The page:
Passing the Baton in Lane: Life Skill or Moral Lesson?
I have written about “Scared Straight” programs, like those that expose kids to murderers in order to deter them from lives of crime – like those lived by their “instructors.” Schools, parents, and – especially – prison inmates love these programs, which make criminals into moral arbiters.
Unfortunately, systematic investigations uniformly reveal such programs to be ineffective, and counterproductive. Careful comparisons of kids with equal delinquency/criminality levels who go through these programs find they are more likely to commit future offenses than those who don’t.
At one level, presenting criminals as models of behavior – which they demonstrate by intimidating and threatening the teens paraded before them – invites the teens to imitate them. Although they claim their message is, “Don’t be like me – look how lousy it is in the big house,” the real message is, “Look how strong and dominant I am – be like me.”
At another level, for the highest risk children, nothing takes place in these brief prison visits that is likely to reverse their life trajectories. What would they learn that would enable them to do better in their families, at school, in their spare time?
In other words, inmate “education” programs rely on a supposedly moral model of instruction (albeit a flawed one) – “we’ll show them how bad it is to be this way so they won’t do it.” We use similar educational programs in drug education.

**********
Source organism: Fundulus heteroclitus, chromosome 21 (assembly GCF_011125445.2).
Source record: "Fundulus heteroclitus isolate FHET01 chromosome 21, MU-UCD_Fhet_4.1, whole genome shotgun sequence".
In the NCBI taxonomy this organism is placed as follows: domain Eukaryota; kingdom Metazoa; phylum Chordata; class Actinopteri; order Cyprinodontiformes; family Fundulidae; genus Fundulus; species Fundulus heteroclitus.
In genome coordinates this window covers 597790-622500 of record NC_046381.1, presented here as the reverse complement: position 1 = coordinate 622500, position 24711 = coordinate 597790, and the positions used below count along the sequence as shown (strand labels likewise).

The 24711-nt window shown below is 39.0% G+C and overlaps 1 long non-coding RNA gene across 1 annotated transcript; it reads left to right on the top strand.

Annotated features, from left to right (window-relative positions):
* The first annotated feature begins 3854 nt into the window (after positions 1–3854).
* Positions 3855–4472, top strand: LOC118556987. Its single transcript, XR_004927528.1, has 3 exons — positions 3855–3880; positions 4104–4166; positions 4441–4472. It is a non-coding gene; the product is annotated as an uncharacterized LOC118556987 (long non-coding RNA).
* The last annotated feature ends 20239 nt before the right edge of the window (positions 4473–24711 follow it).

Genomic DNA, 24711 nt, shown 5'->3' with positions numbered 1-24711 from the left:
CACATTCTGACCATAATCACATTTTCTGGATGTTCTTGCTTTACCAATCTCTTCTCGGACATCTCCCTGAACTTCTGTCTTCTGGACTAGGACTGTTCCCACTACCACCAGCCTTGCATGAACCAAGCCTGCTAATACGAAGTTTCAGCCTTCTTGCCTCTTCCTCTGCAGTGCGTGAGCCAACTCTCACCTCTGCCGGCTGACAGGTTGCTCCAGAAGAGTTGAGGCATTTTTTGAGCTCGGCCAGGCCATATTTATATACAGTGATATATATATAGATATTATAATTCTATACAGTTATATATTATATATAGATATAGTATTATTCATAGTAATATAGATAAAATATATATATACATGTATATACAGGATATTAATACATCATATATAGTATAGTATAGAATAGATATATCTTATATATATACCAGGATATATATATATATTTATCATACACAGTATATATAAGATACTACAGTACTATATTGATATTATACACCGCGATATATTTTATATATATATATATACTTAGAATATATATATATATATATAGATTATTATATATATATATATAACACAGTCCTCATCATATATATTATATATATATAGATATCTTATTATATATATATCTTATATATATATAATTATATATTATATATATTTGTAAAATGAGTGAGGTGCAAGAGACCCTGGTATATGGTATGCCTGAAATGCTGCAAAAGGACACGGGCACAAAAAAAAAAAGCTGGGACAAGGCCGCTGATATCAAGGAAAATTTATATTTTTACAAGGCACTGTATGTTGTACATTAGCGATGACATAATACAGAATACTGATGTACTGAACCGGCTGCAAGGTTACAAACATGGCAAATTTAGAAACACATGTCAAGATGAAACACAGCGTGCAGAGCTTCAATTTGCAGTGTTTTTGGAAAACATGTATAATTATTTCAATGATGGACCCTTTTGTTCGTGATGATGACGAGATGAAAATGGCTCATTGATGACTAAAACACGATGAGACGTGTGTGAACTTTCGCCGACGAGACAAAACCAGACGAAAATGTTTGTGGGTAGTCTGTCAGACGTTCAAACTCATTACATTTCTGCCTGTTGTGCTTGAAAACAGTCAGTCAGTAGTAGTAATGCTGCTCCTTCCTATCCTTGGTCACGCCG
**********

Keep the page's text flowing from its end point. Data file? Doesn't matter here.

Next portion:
As opposed to this moral model, psychology generally relies on skills models, which teach people patterns of thinking and acting that have empirically demonstrated their effectiveness. People will do better, the inescapable evidence is, when they know how to function more productively.
Which brings us to the current world track championships in Berlin in which the American men’s 4×100 meter relay team was disqualified for passing the baton outside the designated zone. Thus, although they ostensibly won their qualifying heat, they will not participate in the final medal-awarding race.
What do we learn from this experience? The moral lesson is “Don’t make this mistake next time – see how bad it feels!” The USA Track and Field Association released a statement: “To be disqualified is something that is hard for all of us to accept, but at this point we can only use it as inspiration for future championships.”
There, we won’t do this bad thing again. Oh, did I mention, the United States men’s 4×100 team failed to reach the finals because of a passing error in the Olympics last year in Beijing? The same thing happened in the 1988 Olympics and in the world championships in 1995, 1997, and 2005. I hope we don’t do it again!
P.S. The U.S. women’s 4×100 team did not get inspired the next day (or by their dropping the baton in the 2008 Olympics along with the men): BERLIN – The United States suffered a second relay catastrophe when their women’s 4x100m team failed to make the world championships final on Saturday after dropping the baton in their semi-final.